Midnight, which is 9PM in California, I got talk to Jurassic Wax (J-Wax) and the buoyant Phresco Cool (P-Cool), who make up the mighty rap duo, The League LA. These two Los Angeles based emcees are gearing up to perform at Block Party LA. Both Wax, P-Cool and I talked until the wee hours of the morning about challenges in Hip Hop, gang violence, why dem cali boys are so cool, and what being in the Block Party LA means to them. Inspired by other Rap creative predecessors such as Kanye West, Outkast and Eric B. & Rakim, both P-Cool and Wax now feel that their circle is becoming complete by being placed on the lineup along with Rap legend Talib Kweli. The talented twosome have been friends since high school, and thought making good Rap music with a 90’s flow together, was a no-brainer. It was my first time talking on the phone with two cool dudes from Cali at the same damn time, so I fixed myself a cocktail, sat back, and went straight for the gusto.
Y’all got all these names, what should I call you guys?
P-Cool: Haha, that’s what a lot of ladies ask.
P-Cool: It’s actually pronounced PHresh-co. Some people like to shorten it up. Some people say Fresh, some say P or P-Cool. I just tell people to say P-Cool since it’s like short, quick and easy.
Okay, P-Cool. So you like it short, quick and easy? Is that what you’re trying to go on the record and say?
P-Cool: I mean, if I am in a hurry!
Got it. Okay. So Wax, where did you get your name from?
J-Wax: When my boy DJ Era first started teaching me how to DJ, he told me I had to learn on wax so that’s just what I decided to call myself, as an ode to when I first really got into music.
“Cool For Thought”, the second free collection from you guys told us who some of your inspirations are. How do you guys want to impact the music world?
J-Wax: Well, Kanye West inspired us to rap together… I think the biggest thing is to encourage people, to be themselves. The industry is really cookie-cutter. However, there are a couple of frontrunners like J. Cole and Wale who push the envelope of individuality. It’s really all about individuality versus duality, and people settling for what is “popular”.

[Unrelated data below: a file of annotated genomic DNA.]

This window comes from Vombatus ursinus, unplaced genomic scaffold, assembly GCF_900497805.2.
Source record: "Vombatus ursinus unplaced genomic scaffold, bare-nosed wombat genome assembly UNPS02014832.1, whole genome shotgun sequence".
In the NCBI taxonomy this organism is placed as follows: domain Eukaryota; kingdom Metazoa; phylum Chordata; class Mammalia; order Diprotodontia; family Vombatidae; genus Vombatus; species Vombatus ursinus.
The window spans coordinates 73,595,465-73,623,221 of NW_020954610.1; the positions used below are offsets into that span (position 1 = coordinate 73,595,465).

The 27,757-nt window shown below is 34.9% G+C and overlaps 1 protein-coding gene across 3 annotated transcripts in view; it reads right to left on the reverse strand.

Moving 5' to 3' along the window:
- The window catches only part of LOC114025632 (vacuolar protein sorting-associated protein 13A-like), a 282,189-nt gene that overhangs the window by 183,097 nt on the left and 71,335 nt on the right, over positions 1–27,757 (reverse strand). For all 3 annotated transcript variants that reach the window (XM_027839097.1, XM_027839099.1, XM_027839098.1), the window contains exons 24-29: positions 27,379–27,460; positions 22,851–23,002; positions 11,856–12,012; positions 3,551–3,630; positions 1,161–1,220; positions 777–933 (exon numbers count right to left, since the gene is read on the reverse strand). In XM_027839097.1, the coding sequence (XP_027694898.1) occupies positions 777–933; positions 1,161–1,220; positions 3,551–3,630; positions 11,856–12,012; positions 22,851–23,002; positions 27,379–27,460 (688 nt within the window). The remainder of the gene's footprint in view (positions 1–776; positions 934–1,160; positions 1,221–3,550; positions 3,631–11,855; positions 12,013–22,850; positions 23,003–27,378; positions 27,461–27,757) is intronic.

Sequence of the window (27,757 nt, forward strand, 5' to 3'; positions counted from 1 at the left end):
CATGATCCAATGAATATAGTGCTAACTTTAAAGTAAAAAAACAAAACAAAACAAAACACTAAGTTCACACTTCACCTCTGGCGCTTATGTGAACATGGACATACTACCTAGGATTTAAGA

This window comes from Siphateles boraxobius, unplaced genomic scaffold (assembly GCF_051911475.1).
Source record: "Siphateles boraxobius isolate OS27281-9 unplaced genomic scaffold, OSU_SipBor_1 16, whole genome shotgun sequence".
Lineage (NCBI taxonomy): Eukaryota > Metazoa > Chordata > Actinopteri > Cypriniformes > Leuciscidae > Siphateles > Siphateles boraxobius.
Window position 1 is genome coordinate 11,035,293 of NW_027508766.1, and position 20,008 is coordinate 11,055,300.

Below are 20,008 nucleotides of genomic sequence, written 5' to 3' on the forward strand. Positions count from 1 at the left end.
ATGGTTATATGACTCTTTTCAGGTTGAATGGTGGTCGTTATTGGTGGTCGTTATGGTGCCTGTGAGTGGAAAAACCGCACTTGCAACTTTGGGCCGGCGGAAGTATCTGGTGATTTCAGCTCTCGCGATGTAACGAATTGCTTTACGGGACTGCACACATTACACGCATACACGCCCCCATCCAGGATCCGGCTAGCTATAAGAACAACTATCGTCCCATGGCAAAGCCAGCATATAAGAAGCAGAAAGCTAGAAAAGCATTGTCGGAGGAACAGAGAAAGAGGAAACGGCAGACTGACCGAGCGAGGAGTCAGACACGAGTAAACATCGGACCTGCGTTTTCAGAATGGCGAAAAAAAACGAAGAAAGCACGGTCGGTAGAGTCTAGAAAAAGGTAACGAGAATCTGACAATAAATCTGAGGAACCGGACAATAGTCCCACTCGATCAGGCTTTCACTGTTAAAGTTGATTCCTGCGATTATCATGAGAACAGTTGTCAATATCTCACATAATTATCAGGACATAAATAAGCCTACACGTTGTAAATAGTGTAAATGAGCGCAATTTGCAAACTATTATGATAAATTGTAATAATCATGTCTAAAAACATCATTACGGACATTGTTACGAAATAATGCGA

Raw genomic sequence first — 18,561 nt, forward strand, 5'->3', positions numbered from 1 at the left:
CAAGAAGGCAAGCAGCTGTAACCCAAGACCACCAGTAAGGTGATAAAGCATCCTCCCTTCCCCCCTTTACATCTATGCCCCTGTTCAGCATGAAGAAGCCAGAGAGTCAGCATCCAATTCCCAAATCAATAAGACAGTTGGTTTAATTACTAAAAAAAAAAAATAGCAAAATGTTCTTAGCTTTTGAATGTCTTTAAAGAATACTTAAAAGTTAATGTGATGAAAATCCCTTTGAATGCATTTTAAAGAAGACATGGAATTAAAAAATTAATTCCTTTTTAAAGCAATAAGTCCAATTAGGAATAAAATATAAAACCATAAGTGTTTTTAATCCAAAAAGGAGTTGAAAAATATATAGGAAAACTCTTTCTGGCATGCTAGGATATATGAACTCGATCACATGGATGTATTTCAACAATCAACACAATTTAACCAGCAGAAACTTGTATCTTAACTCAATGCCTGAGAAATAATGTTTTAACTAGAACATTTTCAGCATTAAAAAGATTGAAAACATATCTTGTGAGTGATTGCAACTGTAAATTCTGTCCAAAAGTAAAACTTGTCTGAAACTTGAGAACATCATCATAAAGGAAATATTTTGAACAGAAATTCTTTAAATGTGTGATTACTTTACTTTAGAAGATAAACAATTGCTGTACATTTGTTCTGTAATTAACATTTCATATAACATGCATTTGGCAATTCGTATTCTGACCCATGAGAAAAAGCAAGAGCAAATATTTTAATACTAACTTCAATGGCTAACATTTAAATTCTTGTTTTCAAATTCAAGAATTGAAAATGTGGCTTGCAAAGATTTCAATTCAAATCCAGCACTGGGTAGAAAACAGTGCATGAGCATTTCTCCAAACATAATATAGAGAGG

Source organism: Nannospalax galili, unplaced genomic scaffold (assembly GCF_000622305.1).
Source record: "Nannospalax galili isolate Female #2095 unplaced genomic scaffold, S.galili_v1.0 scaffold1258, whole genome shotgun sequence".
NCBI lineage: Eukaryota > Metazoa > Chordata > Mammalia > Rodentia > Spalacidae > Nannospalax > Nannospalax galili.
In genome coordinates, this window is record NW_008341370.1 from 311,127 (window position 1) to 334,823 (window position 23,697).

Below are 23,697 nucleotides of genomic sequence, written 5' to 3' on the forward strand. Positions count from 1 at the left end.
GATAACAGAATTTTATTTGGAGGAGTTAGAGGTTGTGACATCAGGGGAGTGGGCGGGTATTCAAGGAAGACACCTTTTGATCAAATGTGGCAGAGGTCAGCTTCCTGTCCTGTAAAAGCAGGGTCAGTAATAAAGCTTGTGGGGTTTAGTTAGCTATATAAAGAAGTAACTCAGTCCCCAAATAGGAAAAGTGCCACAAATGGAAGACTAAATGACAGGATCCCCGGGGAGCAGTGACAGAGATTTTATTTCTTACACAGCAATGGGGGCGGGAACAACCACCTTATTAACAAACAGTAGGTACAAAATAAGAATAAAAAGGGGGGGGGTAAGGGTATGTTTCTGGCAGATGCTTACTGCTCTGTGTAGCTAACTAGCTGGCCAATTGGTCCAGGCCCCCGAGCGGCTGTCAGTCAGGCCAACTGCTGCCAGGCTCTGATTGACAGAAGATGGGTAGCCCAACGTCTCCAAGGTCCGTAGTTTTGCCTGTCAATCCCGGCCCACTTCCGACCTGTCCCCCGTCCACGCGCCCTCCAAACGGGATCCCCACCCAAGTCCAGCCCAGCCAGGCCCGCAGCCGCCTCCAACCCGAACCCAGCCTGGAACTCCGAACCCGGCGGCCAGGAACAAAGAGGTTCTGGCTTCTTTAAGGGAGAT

What do you mean?
J-Wax: As a culture, as a genre, as an artist, instead of, “I am gonna do it just because this person did it” versus “that guy looks like a clown and I am not gonna do that”.
P-Cool: You know, making up your own mind — or like right now, everybody is bringing back Tommy Hilfiger but I am not gonna support that because he hasn’t come out and retracted his statements about race and culture.
Editor’s Note: He actually has.
How were you selected for the Block Party LA lineup, and what does it mean to you?
P-Cool: We basically went hella hard on Twitter, promoting for a contest that they had but we didn’t get selected. We ran into a friend, that was a friend of the person who pushes the event. Now, I’ll let Wax tell you the rest.
J-Wax: So, we were able to build out of the whole music stuff, alone. That’s what we consider to be one of our biggest strengths — building. We were able to grab her ear on a person-to-person type stuff. It was a really good feeling.
P-Cool: At the same time, I feel like it’s a respect for Hip-Hop, you know? Us being able to perform under Talib Kweli, it’s so mental. Like, we get to perform for people who fuck with Talib? With the way we have put on shows in the past, I feel like your niggas are gonna remember us.
J-Wax: If you remember Natty, the “Get ‘Em High” joint, we ripped off for Cool For Thought. I just think that it’s dope that things are coming around for us. We just want to bring energy into the room, no matter if it’s two people in the room or 10,000. We don’t care if it’s Kanye West, Talib or Riff Raff headlining. We gonna kill it regardless. It will be amazing to showcase our style for different people. I feel that fans of Talib Kweli are gonna respect music enough to listen, be engaged, [and] be open to experience music in a large variety.
For more of The League LA, just click here.